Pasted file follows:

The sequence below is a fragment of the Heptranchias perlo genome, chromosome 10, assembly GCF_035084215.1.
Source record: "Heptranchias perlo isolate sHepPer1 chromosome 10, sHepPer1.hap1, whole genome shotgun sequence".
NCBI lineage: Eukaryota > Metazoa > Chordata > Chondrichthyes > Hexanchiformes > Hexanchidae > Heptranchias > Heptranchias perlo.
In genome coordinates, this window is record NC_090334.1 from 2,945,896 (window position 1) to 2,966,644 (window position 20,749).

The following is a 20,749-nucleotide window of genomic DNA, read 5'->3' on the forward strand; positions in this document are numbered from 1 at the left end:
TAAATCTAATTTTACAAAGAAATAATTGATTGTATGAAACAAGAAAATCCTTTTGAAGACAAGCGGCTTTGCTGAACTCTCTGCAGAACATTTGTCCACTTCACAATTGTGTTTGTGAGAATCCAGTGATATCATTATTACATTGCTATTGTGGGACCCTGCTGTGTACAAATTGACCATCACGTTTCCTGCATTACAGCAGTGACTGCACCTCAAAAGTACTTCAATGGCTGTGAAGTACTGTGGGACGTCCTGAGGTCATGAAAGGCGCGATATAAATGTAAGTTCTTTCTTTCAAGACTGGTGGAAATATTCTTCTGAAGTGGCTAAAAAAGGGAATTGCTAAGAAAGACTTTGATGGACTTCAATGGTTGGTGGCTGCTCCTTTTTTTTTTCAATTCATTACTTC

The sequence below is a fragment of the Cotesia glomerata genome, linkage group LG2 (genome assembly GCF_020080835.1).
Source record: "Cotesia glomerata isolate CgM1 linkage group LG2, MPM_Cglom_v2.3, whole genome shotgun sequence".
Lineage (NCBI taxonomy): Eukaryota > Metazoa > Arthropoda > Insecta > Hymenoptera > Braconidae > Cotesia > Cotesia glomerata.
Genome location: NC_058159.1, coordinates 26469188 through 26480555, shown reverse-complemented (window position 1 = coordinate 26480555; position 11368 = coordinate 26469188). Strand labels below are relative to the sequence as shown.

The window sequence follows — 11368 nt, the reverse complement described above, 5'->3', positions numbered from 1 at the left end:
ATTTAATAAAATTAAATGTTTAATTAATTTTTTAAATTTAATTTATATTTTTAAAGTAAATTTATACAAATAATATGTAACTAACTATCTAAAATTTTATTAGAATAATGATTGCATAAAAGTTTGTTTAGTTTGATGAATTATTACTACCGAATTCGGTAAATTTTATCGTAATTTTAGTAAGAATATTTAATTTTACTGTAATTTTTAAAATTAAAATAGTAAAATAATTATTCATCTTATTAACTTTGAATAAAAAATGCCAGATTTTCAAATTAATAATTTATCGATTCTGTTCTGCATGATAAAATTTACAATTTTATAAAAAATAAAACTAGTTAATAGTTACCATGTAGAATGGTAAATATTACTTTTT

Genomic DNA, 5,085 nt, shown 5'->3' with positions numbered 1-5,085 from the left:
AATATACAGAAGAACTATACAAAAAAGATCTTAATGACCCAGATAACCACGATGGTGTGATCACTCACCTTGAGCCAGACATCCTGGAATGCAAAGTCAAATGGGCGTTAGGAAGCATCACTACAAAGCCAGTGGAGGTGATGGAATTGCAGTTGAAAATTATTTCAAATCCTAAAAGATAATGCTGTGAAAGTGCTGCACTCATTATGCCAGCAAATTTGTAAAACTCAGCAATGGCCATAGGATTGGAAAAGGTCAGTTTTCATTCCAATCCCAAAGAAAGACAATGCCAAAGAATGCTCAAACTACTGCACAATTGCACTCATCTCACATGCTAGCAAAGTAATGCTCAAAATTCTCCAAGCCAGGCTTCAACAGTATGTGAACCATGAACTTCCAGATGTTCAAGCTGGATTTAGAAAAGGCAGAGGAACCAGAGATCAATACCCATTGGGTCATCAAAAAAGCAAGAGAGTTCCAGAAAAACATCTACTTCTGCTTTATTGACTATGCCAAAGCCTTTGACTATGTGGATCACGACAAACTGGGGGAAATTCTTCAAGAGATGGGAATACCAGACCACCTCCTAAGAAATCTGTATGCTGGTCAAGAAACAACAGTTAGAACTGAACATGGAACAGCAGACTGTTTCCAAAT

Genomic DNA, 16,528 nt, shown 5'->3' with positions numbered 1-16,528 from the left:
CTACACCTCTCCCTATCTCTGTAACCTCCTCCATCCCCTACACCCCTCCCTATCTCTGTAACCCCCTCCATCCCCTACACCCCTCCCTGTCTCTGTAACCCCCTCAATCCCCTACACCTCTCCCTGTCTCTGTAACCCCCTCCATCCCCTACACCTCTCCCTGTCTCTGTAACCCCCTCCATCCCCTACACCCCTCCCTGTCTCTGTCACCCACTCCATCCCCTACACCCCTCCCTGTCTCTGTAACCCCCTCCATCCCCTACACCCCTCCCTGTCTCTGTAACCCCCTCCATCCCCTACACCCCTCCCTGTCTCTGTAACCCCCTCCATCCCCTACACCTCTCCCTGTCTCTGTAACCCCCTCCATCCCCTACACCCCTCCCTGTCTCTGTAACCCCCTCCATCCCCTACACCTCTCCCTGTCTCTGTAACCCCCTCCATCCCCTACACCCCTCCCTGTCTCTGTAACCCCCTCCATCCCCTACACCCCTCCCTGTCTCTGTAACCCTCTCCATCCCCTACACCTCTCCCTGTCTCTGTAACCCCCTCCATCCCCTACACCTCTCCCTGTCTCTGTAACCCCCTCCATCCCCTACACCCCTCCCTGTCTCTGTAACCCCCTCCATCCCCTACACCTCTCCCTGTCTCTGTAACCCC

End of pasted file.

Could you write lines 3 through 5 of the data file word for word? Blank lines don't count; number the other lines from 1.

NCBI lineage: Eukaryota > Metazoa > Chordata > Chondrichthyes > Hexanchiformes > Hexanchidae > Heptranchias > Heptranchias perlo.
In genome coordinates, this window is record NC_090334.1 from 2,945,896 (window position 1) to 2,966,644 (window position 20,749).

The following is a 20,749-nucleotide window of genomic DNA, read 5'->3' on the forward strand; positions in this document are numbered from 1 at the left end: